Four girls from Douglas County Girl Scout Troop 2518, in Castle Rock, were behind the effort that resulted in the official adoption of the claret cup cactus as Colorado's official state cactus. Their work earned the girls the Girl Scout Silver Award for Girl Scout Cadettes, which is a leadership award earned by working to meet a community need.
The girls originally proposed that the kingcup cactus be named the official cactus of the state but the State Senate substituted "claret cup cactus" for "kingcup cactus." Claret cup cactus is just another name for the kingcup cactus.
Perhaps the legislators preferred the sound of claret cup cactus better of felt it was more descriptive of the plant's beautiful floral display. The ACT indicates that "claret cup" may have been thought of as the more well-known name for Echinocereus triglochidiatus.
NOTE: This bill has been prepared for the signatures of the appropriate legislative officers and the Governor. The Governor signed this bill on March 07, 2014.
HOUSE BILL 14-1024
BY REPRESENTATIVE(S) Murray, Conti, Court, Fields, Fischer, Gardner, Gerou, Ginal, Hamner, Holbert, Hullinghorst, Kraft-Tharp, Labuda, Landgraf, Lawrence, Melton, Mitsch Bush, Priola, Ryden, Schafer, Singer, Williams; also SENATOR(S) Schwartz, Crowder, Johnston, Nicholson, Roberts, Scheffel, Todd.
CONCERNING THE DESIGNATION OF THE CLARET CUP CACTUS AS THE STATE CACTUS.
Be it enacted by the General Assembly of the State of Colorado:
SECTION 1. Legislative declaration. (1) The general assembly hereby finds and declares that:
(a) The Echinocereus triglochidiatus cactus, more commonly known as the claret cup cactus, is native to Colorado and is found in the state's varied habitats, from low, dry land to rocky slopes and mountain woodlands;
(b) The claret cup cactus grows in elevations from four hundred ninety feet to nine thousand eight hundred fifty feet;
(c) The claret cup cactus is considered one of the easiest varieties of cactus to grow and is very popular in rock gardens;
(d) The claret cup cactus is widely cultivated for its beautiful flowers;
(e) The primary pollinators of the flowers of the claret cup cactus are hummingbirds because the long-tubed shape of the flowers can accommodate the hummingbirds' long beaks and their whirring wings; and
(f) The fruit of the claret cup cactus is edible.
(2) It is therefore the intent of the general assembly that the claret cup cactus be added to the array of symbols that demonstrate our state character and pride.
SECTION 2. In Colorado Revised Statutes, add 24-80-915 as follows:
24-80-915. State cactus. THE CLARET CUP CACTUS (ECHINOCEREUS TRIGLOCHIDIATUS) IS HEREBY MADE AND DECLARED TO BE THE STATE CACTUS OF THE STATE OF COLORADO.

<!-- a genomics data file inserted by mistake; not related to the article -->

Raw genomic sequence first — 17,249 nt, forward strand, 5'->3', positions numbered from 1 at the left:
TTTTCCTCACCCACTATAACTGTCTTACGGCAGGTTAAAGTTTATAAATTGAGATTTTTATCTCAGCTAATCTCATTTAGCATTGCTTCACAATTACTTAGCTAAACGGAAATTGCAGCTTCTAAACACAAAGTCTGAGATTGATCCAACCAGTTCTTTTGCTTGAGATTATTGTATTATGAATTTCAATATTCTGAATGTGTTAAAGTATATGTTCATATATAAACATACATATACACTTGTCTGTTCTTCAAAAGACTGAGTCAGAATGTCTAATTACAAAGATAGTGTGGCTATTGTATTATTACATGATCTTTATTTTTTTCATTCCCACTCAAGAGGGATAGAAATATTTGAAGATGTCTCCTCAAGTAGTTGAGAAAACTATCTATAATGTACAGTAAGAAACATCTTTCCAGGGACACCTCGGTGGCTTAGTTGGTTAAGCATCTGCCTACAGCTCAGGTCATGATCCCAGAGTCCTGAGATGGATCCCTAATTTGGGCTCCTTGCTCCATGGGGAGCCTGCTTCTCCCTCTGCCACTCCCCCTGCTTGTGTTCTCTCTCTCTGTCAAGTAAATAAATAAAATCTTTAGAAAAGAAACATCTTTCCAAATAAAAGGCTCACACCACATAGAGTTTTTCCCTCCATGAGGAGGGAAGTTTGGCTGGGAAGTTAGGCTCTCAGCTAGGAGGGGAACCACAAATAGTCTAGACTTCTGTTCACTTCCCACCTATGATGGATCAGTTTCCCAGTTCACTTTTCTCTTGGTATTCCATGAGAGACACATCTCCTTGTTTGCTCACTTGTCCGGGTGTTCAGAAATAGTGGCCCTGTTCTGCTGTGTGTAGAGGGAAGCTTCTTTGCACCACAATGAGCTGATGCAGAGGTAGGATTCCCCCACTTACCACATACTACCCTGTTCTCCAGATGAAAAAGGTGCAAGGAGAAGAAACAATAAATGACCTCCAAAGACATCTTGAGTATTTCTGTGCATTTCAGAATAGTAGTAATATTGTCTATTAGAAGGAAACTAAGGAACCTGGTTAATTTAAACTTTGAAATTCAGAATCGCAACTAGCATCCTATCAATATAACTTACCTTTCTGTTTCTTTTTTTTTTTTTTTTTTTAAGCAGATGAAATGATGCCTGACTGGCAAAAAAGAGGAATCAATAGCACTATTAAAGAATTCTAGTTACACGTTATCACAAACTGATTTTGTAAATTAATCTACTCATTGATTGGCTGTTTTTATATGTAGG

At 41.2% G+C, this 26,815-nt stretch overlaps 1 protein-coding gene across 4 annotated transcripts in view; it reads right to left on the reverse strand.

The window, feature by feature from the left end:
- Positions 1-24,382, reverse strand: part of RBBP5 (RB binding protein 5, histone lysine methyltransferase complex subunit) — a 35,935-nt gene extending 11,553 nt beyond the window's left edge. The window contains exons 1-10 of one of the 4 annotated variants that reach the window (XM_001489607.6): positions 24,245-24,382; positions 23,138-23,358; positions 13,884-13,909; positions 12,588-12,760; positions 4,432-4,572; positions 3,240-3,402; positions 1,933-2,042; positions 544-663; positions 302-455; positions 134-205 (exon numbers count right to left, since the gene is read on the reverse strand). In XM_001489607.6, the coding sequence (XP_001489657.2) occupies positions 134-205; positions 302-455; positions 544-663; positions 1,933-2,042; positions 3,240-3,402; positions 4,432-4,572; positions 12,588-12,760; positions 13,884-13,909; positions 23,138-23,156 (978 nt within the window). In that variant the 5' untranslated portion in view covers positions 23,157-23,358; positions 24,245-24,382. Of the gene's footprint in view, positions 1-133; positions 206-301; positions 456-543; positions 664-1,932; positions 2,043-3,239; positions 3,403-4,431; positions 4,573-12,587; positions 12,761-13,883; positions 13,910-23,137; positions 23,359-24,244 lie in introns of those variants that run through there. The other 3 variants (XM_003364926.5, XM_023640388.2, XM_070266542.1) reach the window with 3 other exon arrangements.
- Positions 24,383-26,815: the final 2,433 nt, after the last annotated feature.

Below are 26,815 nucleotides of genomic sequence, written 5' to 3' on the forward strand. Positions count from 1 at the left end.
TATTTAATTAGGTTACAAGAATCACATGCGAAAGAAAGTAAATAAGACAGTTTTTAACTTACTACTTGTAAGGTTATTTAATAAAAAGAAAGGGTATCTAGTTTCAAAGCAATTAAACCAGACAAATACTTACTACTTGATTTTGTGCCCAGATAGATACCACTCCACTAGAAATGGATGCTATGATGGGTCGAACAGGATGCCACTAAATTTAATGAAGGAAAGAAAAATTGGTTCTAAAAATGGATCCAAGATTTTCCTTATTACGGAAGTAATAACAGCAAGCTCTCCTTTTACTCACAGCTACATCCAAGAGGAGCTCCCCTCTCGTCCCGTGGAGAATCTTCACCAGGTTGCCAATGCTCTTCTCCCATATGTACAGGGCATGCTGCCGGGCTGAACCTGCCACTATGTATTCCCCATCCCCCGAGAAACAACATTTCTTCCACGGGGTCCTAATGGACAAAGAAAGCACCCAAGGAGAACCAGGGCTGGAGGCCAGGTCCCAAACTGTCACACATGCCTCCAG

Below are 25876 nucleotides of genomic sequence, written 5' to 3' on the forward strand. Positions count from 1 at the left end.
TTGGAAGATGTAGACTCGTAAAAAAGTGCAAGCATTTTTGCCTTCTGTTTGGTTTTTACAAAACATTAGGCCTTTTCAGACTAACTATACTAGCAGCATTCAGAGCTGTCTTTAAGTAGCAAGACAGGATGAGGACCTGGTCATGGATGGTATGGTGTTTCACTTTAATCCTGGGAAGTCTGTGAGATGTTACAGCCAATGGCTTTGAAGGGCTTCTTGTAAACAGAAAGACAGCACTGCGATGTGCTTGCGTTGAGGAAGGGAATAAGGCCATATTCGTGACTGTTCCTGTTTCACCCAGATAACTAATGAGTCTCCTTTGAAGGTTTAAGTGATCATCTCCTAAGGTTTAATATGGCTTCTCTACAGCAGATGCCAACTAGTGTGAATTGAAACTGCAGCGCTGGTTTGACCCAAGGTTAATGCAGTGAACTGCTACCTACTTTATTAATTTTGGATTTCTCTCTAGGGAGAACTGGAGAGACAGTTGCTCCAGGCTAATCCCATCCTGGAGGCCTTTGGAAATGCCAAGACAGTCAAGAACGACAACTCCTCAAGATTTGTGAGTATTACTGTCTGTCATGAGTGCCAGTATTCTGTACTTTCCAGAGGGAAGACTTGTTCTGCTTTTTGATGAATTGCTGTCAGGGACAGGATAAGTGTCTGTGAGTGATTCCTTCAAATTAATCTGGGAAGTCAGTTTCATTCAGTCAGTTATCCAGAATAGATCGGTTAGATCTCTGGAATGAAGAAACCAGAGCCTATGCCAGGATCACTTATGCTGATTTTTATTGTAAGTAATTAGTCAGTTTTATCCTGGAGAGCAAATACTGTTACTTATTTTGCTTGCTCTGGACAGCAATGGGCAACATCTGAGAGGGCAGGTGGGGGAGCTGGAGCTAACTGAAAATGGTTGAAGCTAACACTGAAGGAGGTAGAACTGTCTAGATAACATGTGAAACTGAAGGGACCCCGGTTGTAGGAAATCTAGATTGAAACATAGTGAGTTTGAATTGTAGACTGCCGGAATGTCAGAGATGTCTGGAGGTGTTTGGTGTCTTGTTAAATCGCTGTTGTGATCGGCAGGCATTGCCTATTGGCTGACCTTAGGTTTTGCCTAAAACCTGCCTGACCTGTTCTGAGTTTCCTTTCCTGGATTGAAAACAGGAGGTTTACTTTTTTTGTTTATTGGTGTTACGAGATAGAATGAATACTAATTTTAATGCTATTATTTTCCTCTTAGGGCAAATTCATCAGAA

SECTION 3. Act subject to petition - effective date. This act takes effect at 12:01 a.m. on the day following the expiration of the ninety-day period after final adjournment of the general assembly (August 6, 2014, if adjournment sine die is on May 7, 2014); except that, if a referendum petition is filed pursuant to section 1 (3) of article V of the state constitution against this act or an item, section, or part of this act within such period, then the act, item, section, or part will not take effect unless approved by the people at the general election to be held in November 2014 and, in such case, will take effect on the date of the official declaration of the vote thereon by the governor.
Capital letters indicate new material added to existing statutes; dashes through words indicate deletions from existing statutes and such material not part of act.
The claret cup cactus became the official state cactus of Colorado when Governor John Hickenlooper signed House Bill No. 14-1024 at a signing ceremony at the State Capitol on March 07, 2017.
The official state cactus of Colorado, claret cup cactus (Echinocereus triglochidiatus), is also called the kingcup cactus, claretcup cactus, claret-cup cactus, hedgehog cactus or the Mojave mound cactus.
Briggs, Austin. "Scout troop seeks official state status for kingcup cactus." The Denver Post. The Denver Post, 07 Jan 2014. Web. 11 Mar 2014.
"Summarized History for Bill Number HB14-1024." Colorado State Legislature. State of Colorado, 07 Mar 2014. Web. 11 Mar 2014. .
"Bill, Resolutions and Memorial Documents HB14-1024." Colorado State Legislature. State of Colorado, 07 Mar 2014. Web. 11 Mar 2014. .
CalPhotos Photo Database: CalPhotos is a project of The Biodiversity Sciences Technology group, part of the Berkeley Natural History Museums at The University of California, Berkeley.
Echinocereus triglochidiatus Engelm. (kingcup cactus): USDA, NRCS. 2014. The PLANTS Database (http://plants.usda.gov, 11 March 2014). National Plant Data Team, Greensboro, NC 27401-4901 USA.
Echinocereus triglochidiatus: The University of Texas at Austin: Native Plant Database.
Echinocereus triglochidiatus (Mound Hedgehog Cactus): Encyclopedia of Life. Available from http://www.eol.org. Accessed 11 Mar 2014.
Echinocereus triglochidiatus Engelm.: Integrated Taxonomic Information System (ITIS) Here you will find authoritative taxonomic information on plants, animals, fungi, and microbes of North America and the world.
More symbols & emblems: Complete list of official Colorado state symbols from NETSTATE.COM.
Succulents Simplified: Growing, Designing, and Crafting with 100 Easy-Care Varieties, by Debra Lee Baldwin. 272 pages. Publisher: Timber Press; 5.5.2013 edition (May 21, 2013)
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